More often than not, a cloud development project calls for a revision in development architecture. This is all too often seen as a non-value adding activity. In this article, we explain how microservices, containers and serverless computing help organizations deliver value faster and advance their holistic transition to the cloud.
Nimble microservices vs. fixed monoliths
Traditionally, development architecture has been built using a monolithic approach. Central to this method is that all parts of the application are directly interconnected. As a natural implication, any change in the system, application or an interface means that the whole needs to be changed.
The use of microservices in cloud architecture removes the undesirable rigidity of monoliths. An application built as microservices is a collection of loosely coupled parts, each of which is responsible for a single feature. Microservices interact when requested, but they don’t rely on each other.
Naturally, this means that one element of an application can be changed without having to restructure everything. As a results, microservices can be developed, maintained and deployed independently, which is their biggest benefit.
The challenge with microservices lies in performance requirements. Because parts of the application live separately from one another, communication between them is more complex and may cause performance issues that show up as network latency and suboptimal processing times. These problems can be mostly avoided with automation, agile methodologies and DevOps tools.
Overall, increased development agility brings added speed and scalability. An architecture based on microservices allows businesses to roll out complete applications faster and in a more controlled sequence.
Another benefit of microservices is increased reliability. In a monolithic architecture, the failure of one part will cause the whole system to fail. With microservices, a failure in one part of the application does not disable everything else, and issues are in general easier to pinpoint and fix.
Streamline software development with containers
A persistent challenge in software development relates to the ongoing hassle of matching the application’s development stage with the correct environment. Containers answer the issue by decoupling application from environment.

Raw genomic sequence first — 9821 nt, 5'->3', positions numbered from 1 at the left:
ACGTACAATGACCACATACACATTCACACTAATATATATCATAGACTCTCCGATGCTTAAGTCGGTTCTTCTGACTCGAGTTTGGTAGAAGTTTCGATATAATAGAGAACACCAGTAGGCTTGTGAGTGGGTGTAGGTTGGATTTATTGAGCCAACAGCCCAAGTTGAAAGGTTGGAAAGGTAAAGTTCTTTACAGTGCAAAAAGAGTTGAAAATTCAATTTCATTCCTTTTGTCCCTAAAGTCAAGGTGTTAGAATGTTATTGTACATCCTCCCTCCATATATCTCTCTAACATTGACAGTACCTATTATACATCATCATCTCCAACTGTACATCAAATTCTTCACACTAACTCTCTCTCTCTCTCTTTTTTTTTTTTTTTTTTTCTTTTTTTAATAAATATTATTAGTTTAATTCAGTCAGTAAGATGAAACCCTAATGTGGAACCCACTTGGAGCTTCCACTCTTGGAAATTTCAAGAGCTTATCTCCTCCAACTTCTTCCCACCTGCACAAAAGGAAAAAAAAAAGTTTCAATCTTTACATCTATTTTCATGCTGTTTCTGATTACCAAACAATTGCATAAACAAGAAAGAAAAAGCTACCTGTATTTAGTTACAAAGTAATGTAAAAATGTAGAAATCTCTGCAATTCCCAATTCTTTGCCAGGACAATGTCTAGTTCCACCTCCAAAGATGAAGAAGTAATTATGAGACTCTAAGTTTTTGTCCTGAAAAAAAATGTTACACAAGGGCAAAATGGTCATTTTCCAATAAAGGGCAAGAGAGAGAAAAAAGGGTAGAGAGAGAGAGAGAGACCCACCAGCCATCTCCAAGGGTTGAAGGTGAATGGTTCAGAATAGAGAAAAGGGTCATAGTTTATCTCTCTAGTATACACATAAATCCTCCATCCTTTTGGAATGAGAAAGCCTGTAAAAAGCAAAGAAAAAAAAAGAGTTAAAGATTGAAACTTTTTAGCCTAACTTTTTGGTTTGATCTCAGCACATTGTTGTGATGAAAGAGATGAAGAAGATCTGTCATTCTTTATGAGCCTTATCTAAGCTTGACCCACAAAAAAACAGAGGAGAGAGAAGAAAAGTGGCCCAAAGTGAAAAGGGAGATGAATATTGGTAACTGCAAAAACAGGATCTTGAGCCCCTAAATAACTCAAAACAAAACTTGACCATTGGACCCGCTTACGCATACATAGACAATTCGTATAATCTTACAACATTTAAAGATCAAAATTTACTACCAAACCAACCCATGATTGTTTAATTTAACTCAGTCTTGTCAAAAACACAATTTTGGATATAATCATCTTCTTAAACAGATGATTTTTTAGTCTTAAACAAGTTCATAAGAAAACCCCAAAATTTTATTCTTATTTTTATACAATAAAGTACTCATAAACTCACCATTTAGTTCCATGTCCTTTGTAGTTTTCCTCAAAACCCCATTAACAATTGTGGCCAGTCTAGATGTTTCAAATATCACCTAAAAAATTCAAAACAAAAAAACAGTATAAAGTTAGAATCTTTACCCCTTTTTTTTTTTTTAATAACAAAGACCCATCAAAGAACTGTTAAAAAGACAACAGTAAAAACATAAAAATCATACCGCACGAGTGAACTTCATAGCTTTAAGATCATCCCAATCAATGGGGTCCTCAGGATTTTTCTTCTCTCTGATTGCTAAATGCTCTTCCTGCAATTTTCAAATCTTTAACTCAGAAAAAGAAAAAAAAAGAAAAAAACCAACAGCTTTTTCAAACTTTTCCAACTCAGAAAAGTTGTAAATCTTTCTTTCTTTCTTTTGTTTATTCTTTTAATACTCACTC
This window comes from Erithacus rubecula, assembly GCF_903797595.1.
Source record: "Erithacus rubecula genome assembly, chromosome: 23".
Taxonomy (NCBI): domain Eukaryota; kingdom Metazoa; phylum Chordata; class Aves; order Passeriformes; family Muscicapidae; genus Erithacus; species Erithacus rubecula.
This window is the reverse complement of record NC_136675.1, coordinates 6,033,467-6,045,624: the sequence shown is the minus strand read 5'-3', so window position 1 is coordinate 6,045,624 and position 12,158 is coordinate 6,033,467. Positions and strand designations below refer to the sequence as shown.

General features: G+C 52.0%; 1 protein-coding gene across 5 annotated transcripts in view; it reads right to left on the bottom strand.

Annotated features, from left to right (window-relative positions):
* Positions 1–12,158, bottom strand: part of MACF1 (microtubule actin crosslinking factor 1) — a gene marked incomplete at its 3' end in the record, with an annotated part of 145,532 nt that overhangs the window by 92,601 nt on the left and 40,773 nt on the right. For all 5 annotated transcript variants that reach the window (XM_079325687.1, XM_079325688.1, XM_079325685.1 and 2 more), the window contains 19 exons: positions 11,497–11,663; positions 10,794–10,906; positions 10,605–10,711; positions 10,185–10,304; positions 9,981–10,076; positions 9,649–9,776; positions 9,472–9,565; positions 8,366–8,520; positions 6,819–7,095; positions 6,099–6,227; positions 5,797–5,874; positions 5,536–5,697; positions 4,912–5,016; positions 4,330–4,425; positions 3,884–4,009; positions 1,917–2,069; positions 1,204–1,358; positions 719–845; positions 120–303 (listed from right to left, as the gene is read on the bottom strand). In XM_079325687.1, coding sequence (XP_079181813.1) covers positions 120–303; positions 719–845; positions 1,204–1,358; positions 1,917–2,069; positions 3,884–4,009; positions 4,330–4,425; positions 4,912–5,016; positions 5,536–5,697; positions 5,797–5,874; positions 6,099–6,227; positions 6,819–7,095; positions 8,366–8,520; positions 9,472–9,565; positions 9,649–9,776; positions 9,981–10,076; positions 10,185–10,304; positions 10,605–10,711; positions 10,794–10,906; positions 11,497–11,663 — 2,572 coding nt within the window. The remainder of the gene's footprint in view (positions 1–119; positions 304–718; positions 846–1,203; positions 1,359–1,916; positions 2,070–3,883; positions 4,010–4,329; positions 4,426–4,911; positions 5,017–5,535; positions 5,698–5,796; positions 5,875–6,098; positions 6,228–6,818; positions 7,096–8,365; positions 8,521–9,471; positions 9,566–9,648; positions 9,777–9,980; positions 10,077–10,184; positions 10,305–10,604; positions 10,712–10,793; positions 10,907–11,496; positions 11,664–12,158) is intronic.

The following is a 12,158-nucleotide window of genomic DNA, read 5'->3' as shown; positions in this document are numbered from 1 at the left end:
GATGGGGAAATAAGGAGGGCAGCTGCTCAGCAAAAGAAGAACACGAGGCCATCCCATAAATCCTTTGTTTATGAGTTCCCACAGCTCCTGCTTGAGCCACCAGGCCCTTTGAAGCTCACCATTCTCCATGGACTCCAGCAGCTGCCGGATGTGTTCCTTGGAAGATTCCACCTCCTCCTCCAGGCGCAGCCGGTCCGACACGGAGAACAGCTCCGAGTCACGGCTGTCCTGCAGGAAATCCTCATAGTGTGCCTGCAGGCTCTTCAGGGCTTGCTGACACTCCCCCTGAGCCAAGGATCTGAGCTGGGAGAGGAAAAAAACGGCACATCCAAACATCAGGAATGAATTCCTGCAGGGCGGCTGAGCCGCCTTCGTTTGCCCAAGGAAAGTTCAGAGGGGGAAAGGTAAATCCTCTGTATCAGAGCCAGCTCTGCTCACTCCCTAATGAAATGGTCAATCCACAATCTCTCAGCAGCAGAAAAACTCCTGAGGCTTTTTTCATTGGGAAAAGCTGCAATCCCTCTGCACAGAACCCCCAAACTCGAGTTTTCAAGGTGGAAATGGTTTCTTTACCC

In short, containers are packages of software that can be run in any environment. Much like microservices, containers are independent elements that add a layer of flexibility to application development.
Without containers, applications need to be adapted separately each time they move between development, testing and deployment. This is unnecessary work that slows down progress and increases time to market. Containerized applications can be operated in the same way regardless of environment. The same packages run smoothly on the developer’s laptop and later on in testing environments.
Not every application needs to be containerized. Sometimes the benefits may be lost in added complexity. Also, containers can become costly if not properly structured. However, especially organizations with a strong DevOps mindset will find great value in containerized applications in the future.
The portability of containers means higher consistency and greater efficiency throughout the development cycle. Containers allow businesses to build their delivery pipeline more easily and bring value to the market faster.
Go serverless to maximize computing power-to-value ratio
Traditionally, acquiring computing power meant that you had to ask your IT department to setup a server. The process was long and you were tied to the cost of the server for good, regardless of how much of the computing power you would end up using.
Cloud computing introduced the opportunity to rent computing resources from a cloud infrastructure service provider. This solved part of the problem, but even with cloud computing, you would still need to configure your server specifications, which adds extra workload on top of the coding.
Now, serverless computing pushes the adaptability of software development. Providers can adjust the supply of computing power to match the application’s needs on the go. In other words, serverless computing optimizes the cost and value of computing power for your organization.
Besides automatic scalability and optimized costs, serverless computing removes the burden of server management tasks from your IT. You should still consider whether serverless is the best option for your application. The shift removes some of the visibility into your stack, and can lead to lock-in with the solution.
Like microservices and containers, serverless computing enables faster deployments and allows the organization to react quicker to application usage peaks. It is a fair option in the sense that you only pay for the computing power that you actually use.
Agile and DevOps seal the deal
A modern development architecture alone is not enough. To generate high value for end customers, technical excellence needs to be paired with impeccable delivery. Microservices, containers, and serverless computing are best utilized with the methods of agile and the tools of DevOps.
Agile principles help organizations to deliver applications iteratively and to avoid getting lost in waterfall operations. Depending on team size, scrum and SAFe guide development incrementally towards an end solution. DevOps on the other hand ensures a structured delivery process with end-to-end automation capabilities, and maximizes the value of modern development techniques.
We at Capgemini Finland have a wealth of experience from defining modern development architectures, where microservices, containers and serverless computing play an important role. Contact us to speed up your organization’s cloud transition and to start delivering value to the market faster.